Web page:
February 2011: Physician and Sportsmedicine
C S Modi, J Beazley, M G Zywiel, T M Lawrence, C J H Veillette
The aim of this review is to address controversies in the management of dislocations of the acromioclavicular joint. Current evidence suggests that operative rather than non-operative treatment of Rockwood grade III dislocations results in better cosmetic and radiological results, similar functional outcomes and longer time off work. Early surgery results in better functional and radiological outcomes with a reduced risk of infection and loss of reduction compared with delayed surgery. Surgical options include acromioclavicular fixation, coracoclavicular fixation and coracoclavicular ligament reconstruction...
December 2013: Bone & Joint Journal
Toby O Smith, Rachel Chester, Eyiyemi O Pearse, Caroline B Hing
BACKGROUND: Whilst there is little debate over the treatment of Rockwood grade V and VI acromioclavicular dislocation, the management of grade III acromioclavicular dislocation remains less clear. The purpose of this study was to compare the clinical outcomes of patients managed operatively and non-operatively following grade III acromioclavicular dislocation. MATERIALS AND METHODS: A systematic review of published and unpublished material was conducted. All included studies were reviewed against the PEDro appraisal tool...
March 2011: Journal of Orthopaedics and Traumatology: Official Journal of the Italian Society of Orthopaedics and Traumatology
J A Fraser-Moodie, N L Shortt, C M Robinson
Injuries to the acromioclavicular joint are common but underdiagnosed. Sprains and minor subluxations are best managed conservatively, but there is debate concerning the treatment of complete dislocations and the more complex combined injuries in which other elements of the shoulder girdle are damaged. Confusion has been caused by existing systems for classification of these injuries, the plethora of available operative techniques and the lack of well-designed clinical trials comparing alternative methods of management...
June 2008: Journal of Bone and Joint Surgery. British Volume
Klemens Horst, Thomas Dienstknecht, Miguel Pishnamaz, Richard Martin Sellei, Philipp Kobbe, Hans-Christoph Pape
BACKGROUND: Operative treatment of acromioclavicular joint injuries is recommended for higher degree dislocations. Recently a new option has become available with the minimally-invasive tight rope technique. Whereas clinical studies justify the medical use, risks and benefits remain unclear. Therefore, this study analyzed these facts associated with this procedure and compared them to K-wire fixation. MATERIAL AND METHODS: A retrospective analysis was performed of patients surgically treated either with the TightRope™-technique (TR) or K-wires (KW) for a first event isolated Rockwood type III or higher acromioclavicular joint dislocation between 2004 and 2011...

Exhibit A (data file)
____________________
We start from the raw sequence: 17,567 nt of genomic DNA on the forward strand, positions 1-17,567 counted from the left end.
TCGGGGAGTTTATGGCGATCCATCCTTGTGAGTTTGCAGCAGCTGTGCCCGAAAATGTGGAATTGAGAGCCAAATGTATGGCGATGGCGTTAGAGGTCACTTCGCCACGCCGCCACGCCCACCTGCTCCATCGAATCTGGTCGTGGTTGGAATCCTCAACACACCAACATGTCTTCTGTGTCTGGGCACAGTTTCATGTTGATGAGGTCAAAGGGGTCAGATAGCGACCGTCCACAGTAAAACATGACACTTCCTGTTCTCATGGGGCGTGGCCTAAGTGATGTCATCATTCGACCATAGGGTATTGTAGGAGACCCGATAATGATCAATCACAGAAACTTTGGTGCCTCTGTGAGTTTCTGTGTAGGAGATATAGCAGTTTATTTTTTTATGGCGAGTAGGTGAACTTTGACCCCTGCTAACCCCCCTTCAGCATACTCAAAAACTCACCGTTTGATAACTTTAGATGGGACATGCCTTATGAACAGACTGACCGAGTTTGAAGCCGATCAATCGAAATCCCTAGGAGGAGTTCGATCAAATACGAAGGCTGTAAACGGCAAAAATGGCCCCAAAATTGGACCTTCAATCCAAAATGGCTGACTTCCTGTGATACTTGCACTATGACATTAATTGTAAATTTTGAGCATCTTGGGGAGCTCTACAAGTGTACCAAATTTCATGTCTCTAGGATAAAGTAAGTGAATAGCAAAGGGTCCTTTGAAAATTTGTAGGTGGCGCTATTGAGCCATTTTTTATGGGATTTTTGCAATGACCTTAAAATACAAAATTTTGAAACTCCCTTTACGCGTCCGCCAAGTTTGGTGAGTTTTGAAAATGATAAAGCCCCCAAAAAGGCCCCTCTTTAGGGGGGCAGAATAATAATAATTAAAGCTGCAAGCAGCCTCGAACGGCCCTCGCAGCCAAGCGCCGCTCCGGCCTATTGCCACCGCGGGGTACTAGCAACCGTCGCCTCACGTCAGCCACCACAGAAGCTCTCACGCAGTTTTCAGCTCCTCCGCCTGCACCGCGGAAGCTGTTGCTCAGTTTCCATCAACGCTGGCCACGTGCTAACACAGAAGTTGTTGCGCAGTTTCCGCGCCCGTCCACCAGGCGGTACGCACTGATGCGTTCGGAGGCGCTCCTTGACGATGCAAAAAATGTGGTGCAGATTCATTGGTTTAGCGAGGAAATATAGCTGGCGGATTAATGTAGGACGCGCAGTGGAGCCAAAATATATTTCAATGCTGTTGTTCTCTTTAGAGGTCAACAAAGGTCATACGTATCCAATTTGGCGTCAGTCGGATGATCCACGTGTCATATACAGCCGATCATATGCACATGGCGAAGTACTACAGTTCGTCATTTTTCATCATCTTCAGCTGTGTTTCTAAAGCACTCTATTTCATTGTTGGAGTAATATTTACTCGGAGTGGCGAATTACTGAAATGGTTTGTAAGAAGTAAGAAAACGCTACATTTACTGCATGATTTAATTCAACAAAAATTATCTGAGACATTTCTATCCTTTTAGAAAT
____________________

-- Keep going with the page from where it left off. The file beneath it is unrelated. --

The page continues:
2013: Patient Safety in Surgery
Kaisa J Virtanen, Ville M Remes, Ilkka T A Tulikoura, Jarkko T Pajarinen, Vesa T Savolainen, Jan-Magnus G Björkenheim, Mika P Paavola
BACKGROUND AND PURPOSE: Long-term outcome after surgery for grade-V acromioclavicular joint dislocation has not been reported. We performed a retrospective analysis of functional and radiographic outcome 15-22 years after surgery. PATIENTS AND METHODS: We examined 50 patients who were treated at our hospital between April 1985 and December 1993. Various methods of stabilization were used: K-wires (n = 36), 4.5-mm screw (n = 12), or biodegradable screw (n = 2). Osteosynthesis material was removed after 6-8 weeks...
April 2013: Acta Orthopaedica
Knut Beitzel, Mark P Cote, John Apostolakos, Olga Solovyova, Christopher H Judson, Connor G Ziegler, Cory M Edgar, Andreas B Imhoff, Robert A Arciero, Augustus D Mazzocca
PURPOSE: To conduct a systematic review of the literature in relation to 3 considerations in determining treatment options for patients with acromioclavicular (AC) joint dislocations: (1) operative versus nonoperative management, (2) early versus delayed surgical intervention, and (3) anatomic versus nonanatomic techniques. METHODS: The PubMed database was searched in October 2011 using the single term acromioclavicular and the following search limits: any date, humans, English, and all adult (19+)...
February 2013: Arthroscopy: the Journal of Arthroscopic & related Surgery
Duncan Reid, Kate Polson, Louise Johnson
Acromioclavicular joint (ACJ) separation injuries are common injuries among sporting populations. ACJ separations are graded according to severity from grade I being a mild sprain to grade VI, which is severe dislocation with displacement. There is consensus in the literature that grade I-III ACJ separations are managed conservatively and grades IV-VI are managed surgically. Despite conservative care being recommended for lesser grades of injury, there is very little evidence in the literature as to what constitutes conservative care...
August 1, 2012: Sports Medicine